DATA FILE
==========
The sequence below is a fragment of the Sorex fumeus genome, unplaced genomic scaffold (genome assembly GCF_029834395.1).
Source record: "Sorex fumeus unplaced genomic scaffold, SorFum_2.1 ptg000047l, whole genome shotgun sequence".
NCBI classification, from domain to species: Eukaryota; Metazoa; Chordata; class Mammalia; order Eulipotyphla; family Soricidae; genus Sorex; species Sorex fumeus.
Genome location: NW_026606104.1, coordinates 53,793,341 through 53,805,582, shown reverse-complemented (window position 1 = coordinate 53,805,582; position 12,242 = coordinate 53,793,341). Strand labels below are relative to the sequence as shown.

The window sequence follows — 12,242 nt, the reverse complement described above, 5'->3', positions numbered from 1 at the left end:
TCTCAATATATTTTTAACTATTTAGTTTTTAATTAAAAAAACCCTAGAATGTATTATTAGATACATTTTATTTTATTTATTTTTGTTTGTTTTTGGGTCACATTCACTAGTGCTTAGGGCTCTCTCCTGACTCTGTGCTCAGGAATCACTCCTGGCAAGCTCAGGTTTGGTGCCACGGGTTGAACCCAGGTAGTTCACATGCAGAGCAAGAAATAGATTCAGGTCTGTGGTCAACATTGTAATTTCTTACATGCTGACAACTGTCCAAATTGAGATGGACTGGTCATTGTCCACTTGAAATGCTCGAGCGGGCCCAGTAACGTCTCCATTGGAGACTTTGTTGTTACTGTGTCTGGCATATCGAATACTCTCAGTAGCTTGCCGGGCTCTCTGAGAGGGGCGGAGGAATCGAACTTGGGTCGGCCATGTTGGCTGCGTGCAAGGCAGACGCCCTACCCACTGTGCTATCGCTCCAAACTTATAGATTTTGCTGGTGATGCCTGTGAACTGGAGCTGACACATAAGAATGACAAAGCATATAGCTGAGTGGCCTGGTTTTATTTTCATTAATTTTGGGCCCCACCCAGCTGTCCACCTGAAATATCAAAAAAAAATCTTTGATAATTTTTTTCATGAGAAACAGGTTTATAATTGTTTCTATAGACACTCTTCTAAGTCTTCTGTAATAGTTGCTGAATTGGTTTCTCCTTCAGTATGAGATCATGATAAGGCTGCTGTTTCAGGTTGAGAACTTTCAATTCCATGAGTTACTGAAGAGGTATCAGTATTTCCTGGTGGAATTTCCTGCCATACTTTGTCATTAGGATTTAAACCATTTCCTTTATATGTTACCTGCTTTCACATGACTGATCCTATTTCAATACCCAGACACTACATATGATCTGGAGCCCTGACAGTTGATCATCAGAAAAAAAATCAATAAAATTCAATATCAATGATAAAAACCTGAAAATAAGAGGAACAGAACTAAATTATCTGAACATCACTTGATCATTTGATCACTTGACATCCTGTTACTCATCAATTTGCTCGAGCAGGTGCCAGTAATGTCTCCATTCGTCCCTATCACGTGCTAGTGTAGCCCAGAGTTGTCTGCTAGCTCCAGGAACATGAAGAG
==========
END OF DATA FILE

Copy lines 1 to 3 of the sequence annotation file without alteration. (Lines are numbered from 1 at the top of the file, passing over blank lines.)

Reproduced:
The sequence below is a fragment of the Sorex fumeus genome, unplaced genomic scaffold (genome assembly GCF_029834395.1).
Source record: "Sorex fumeus unplaced genomic scaffold, SorFum_2.1 ptg000047l, whole genome shotgun sequence".
NCBI classification, from domain to species: Eukaryota; Metazoa; Chordata; class Mammalia; order Eulipotyphla; family Soricidae; genus Sorex; species Sorex fumeus.